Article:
2. Set clear goals for internal teams and regularly share results and progress

People feel engaged when they understand their role and feel like they fit into the bigger picture. A core leadership competency is helping individuals set and pursue goals through effective collaborative practices that align with business strategy. Setting clear goals for internal teams that align with organizational advancement will provide a clear path to success.

Again, it starts from the top down. As a management team, have you clearly defined company goals and initiatives for the year? Are they measurable? Do you review them frequently and track progress as a business? Are the goals of the business unit also well suited to it? We use our monthly hands-free to achieve our three key initiative goals this year – culture (as mentioned above), retention and growth – and provide transparency on where we are and how we are working to achieve our Goals.

Related: How to better manage company culture in times of transition

3. Improve external and internal communications

From a leadership perspective, we do our job well when everyone from the front desk associate to the vice president of engineering knows where we’re going and what we’re all working toward. To achieve this, improving communication measures for internal and external stakeholders is essential. At Pushpay, we have integrated monthly newsletters and executive Q&As and created more visibility for our executives at the corporate level. This helps minimize employee worries, keeping everyone informed of upcoming events and goals. The keyboard ninja is a real thing, but giving someone a question or concern a face is where and how you approach and improve the culture.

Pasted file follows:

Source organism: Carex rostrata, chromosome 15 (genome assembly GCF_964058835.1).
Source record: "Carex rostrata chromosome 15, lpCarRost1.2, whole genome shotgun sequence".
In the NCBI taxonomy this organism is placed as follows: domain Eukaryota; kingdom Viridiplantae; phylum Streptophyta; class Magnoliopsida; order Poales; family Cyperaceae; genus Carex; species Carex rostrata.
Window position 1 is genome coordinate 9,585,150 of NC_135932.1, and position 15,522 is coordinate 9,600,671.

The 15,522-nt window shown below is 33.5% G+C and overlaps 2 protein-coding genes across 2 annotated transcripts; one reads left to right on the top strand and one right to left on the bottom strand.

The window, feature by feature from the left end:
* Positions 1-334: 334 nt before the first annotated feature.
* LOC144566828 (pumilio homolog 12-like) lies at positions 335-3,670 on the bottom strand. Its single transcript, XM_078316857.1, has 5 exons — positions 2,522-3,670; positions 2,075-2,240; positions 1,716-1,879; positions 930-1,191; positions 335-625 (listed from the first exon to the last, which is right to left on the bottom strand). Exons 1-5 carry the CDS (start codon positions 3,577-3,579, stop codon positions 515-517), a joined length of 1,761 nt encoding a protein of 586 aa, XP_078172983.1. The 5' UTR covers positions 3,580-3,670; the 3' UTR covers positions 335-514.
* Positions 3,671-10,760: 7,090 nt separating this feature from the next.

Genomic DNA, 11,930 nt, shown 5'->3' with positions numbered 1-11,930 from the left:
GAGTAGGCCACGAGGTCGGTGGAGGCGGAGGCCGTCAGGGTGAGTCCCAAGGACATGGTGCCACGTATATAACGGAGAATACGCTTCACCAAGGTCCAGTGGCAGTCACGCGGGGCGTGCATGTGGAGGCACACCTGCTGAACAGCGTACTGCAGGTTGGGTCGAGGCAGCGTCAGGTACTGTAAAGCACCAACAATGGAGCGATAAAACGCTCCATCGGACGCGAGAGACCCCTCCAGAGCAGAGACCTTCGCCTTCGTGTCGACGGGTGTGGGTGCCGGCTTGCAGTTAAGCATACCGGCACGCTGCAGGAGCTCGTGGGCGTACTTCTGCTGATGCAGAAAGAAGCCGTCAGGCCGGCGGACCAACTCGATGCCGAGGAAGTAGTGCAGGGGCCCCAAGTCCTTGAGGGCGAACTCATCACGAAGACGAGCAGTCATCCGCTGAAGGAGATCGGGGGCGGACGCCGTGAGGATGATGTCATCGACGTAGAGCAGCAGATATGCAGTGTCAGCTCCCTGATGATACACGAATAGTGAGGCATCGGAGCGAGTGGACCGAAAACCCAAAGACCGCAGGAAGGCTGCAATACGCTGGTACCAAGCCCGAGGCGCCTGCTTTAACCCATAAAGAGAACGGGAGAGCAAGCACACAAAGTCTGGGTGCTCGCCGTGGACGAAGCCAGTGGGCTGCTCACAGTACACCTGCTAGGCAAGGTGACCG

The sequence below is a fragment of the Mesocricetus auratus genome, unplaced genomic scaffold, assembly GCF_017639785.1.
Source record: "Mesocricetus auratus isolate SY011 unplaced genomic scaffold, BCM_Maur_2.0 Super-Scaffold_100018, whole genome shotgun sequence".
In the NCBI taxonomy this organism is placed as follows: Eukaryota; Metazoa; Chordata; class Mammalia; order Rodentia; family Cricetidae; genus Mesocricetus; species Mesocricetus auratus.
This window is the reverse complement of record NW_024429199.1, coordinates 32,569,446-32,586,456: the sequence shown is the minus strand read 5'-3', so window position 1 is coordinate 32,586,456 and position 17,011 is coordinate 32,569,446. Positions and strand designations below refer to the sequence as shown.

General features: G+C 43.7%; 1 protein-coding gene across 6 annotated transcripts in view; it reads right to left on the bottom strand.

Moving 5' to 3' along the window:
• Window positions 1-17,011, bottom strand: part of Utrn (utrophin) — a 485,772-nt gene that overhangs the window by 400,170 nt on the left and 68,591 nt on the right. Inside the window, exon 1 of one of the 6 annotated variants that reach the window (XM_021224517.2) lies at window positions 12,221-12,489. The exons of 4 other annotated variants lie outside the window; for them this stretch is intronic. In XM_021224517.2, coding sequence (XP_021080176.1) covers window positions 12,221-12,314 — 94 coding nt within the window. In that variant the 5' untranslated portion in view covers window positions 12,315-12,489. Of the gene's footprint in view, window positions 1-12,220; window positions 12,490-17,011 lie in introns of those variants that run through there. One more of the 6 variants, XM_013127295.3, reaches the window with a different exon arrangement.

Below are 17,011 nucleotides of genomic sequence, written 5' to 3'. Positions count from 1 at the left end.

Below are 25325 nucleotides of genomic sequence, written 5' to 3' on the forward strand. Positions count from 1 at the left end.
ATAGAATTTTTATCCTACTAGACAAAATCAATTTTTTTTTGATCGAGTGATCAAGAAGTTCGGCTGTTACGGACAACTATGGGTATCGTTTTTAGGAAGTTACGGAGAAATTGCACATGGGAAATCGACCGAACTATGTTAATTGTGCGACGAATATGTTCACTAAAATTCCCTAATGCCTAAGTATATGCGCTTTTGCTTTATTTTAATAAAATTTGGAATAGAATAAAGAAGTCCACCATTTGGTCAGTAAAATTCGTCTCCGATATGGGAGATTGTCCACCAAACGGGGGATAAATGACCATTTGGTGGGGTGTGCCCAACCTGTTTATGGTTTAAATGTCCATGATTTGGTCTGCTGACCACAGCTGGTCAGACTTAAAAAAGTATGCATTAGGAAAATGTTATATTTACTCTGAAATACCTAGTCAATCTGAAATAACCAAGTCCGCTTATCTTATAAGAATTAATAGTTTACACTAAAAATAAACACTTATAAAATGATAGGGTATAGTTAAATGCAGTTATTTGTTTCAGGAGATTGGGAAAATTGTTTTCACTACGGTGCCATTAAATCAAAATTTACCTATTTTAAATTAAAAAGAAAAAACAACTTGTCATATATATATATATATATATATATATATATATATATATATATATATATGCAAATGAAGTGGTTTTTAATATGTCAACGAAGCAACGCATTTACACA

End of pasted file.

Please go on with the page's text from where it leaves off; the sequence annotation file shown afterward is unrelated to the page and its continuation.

Related: 5 ways to instill company culture even when your staff is virtual

4. Replenish your ERGs

Our employee resource groups are an integral part of our culture. They give voice to our associates and allow people to come together and rally behind a common interest. They are autonomous but still essential to the success of our organization. I agree that we don’t resource them well. It’s important to work with your employee resource groups to better understand what they’re trying to accomplish and how the company can support their success. We’ve started giving them more airtime during new hire orientation and in our monthly all-hands to highlight the impactful events and conversations they host. We have allocated a budget so that they have the freedom and opportunity to host planning retreats or bring in world class speakers and thought leaders. At their request, we have also equipped each group with an executive sponsor so that they have a reliable leader to help support the success of their program.

Consistency, consistency, consistency

Consistency is the key. Culture is not a “set and forget” type initiative. It takes intention, discipline and daily adherence at all levels to move the needle forward. Let data be your North Star as you work to solve business problems and opportunities — and revisit it frequently. We’re still learning, but being honest during the process and allowing new opportunities when things don’t align with business goals is the foundation of sustaining a culture where employees, stakeholders, and leaders thrive.